Attention deficit hyperactivity disorder (ADHD) can affect people differently. Some people only experience attention problems, while others go through symptoms of hyperactivity. Many people experience a combination of both. However, there are some other lesser-known symptoms that may be common. For instance, ADHD is linked to anxiety that causes teeth grinding, even at night. However, one of the more common issues that people with ADHD often have to deal with is memory issues.
There’s usually nothing wrong with long term or short term memory. Children with ADHD can often remember words, numbers, instructions that they are able to pay attention to just as much as their peers. The problem often comes when they have to use and manipulate these memories by applying the information to tasks. This may be related to something called working memory.
Children and adults with ADHD typically don’t have I.Q. problems. Though they have some cognitive symptoms, they usually have average or above-average intelligence. They often enjoy learning at their own pace and resent school because it compels them to complete tasks they struggle to find motivation for. For that reason, ADHD often causes smart children to struggle with bad grades. Though they often don’t have intelligence issues, they do have issues with cognition. Staying focused, maintaining motivation through tasks, and resisting impulses can all be a challenge. An important part of cognitive functioning is working memory.
Working memory is the short term memory that helps you to complete tasks. It’s like a short term storage space that holds facts, thoughts, and ideas that you need to recall immediately. Working memory often helps you complete what is often referred to as an “internal plan.” For instance, if you’re writing a paper and you have some sources open in different tabs, your working memory will help you remember what information is in each tab, the information you just read a moment ago, and how you decided you want to word the paragraph you’re currently working on. Most people experience a working memory lapse whenever they enter a room and forget what they came for.
Children and adults with ADHD often experience more working memory issues than the average person, which can impair their ability to complete tasks, especially in work or school.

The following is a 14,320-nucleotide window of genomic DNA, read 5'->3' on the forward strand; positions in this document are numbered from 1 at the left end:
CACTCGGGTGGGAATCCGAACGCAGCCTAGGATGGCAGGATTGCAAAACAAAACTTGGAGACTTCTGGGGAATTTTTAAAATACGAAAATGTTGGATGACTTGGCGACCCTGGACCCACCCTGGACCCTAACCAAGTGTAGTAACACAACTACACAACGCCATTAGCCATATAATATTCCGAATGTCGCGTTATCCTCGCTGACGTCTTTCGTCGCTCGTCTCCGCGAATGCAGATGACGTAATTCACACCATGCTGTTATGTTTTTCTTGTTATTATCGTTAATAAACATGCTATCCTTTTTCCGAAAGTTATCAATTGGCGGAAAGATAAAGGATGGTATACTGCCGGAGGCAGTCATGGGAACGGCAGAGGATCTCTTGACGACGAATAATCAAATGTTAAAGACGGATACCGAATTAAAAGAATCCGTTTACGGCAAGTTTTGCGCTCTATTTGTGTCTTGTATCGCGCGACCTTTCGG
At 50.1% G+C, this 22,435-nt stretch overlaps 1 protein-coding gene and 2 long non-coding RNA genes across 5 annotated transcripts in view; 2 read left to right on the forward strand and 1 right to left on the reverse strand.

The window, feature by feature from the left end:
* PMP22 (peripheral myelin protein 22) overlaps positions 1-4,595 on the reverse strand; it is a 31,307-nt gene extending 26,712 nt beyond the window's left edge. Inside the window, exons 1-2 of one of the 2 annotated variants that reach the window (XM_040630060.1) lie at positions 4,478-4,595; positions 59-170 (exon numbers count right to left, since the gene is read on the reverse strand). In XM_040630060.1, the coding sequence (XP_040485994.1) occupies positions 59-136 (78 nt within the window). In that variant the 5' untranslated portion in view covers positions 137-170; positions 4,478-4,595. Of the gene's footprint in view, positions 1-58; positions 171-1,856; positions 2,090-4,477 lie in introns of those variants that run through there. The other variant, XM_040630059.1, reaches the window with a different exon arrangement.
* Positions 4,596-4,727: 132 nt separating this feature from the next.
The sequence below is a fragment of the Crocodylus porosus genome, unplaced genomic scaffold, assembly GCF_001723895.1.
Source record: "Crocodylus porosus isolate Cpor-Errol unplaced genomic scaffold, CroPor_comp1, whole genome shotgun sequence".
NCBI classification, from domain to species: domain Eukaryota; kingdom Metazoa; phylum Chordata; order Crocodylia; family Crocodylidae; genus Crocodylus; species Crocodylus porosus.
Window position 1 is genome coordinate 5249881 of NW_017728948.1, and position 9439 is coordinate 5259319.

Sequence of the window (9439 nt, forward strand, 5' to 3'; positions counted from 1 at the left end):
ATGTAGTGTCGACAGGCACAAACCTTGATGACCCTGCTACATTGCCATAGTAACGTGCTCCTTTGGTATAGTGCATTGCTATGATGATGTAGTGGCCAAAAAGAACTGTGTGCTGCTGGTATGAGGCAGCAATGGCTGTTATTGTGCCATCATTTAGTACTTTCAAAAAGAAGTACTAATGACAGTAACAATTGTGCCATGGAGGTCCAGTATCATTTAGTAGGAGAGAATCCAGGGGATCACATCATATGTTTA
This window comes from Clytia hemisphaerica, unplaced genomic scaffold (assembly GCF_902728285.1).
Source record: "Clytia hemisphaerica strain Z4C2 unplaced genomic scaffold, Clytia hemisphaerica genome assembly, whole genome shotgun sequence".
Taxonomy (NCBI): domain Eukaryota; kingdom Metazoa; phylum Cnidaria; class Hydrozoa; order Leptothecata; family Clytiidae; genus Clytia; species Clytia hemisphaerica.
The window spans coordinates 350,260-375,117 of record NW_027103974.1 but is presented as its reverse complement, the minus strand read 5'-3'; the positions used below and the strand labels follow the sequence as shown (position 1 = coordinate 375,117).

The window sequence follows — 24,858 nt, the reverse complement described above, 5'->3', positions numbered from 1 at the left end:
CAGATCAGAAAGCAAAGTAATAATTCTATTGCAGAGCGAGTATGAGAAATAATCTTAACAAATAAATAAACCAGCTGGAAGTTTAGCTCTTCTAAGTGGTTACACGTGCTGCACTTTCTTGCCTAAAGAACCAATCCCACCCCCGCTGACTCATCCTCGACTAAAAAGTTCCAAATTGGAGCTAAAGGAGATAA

Working memory is malleable, and anyone can improve theirs, even people with ADHD. There are exercises that can help develop and improve working memory. Matching games are common exercises that heavily rely on working memory. Simple card games like Uno and Go Fish can also help children develop working memory. Reading, especially active reading while taking notes, can help improve working memory. For adults that are looking for more sophisticated challenges, there are apps like Lumosity that are said to challenge cognitive functions like working memory.
ADHD is more than just an issue of working memory. It can also affect your ability to stay motivated and focused. Untreated ADHD can get worse and lead to social isolation, suffering school, or work performance.
Alloway, T. P. (2016, June 27). What Is the Link Between ADHD and Working Memory? Retrieved from https://www.psychologytoday.com/us/blog/keep-it-in-mind/201606/what-is-the-link-between-adhd-and-working-memory
Burmester, A. (2017, June 5). Working Memory: How You Keep Things "In Mind" Over the Short Term. Retrieved from https://www.scientificamerican.com/article/working-memory-how-you-keep-things-ldquo-in-mind-rdquo-over-the-short-term/
Dingfelder, S. F. (2005, September). A workout for working memory. Retrieved from https://www.apa.org/monitor/sep05/workout
National Institute of Mental Health. (2019, September). Attention-Deficit/Hyperactivity Disorder. Retrieved from https://www.nimh.nih.gov/health/topics/attention-deficit-hyperactivity-disorder-adhd/index.shtml
Luminosity. (2018, November 21). Lumosity Brain Training: Learn About Our Research. Retrieved from https://www.lumosity.com/en/science/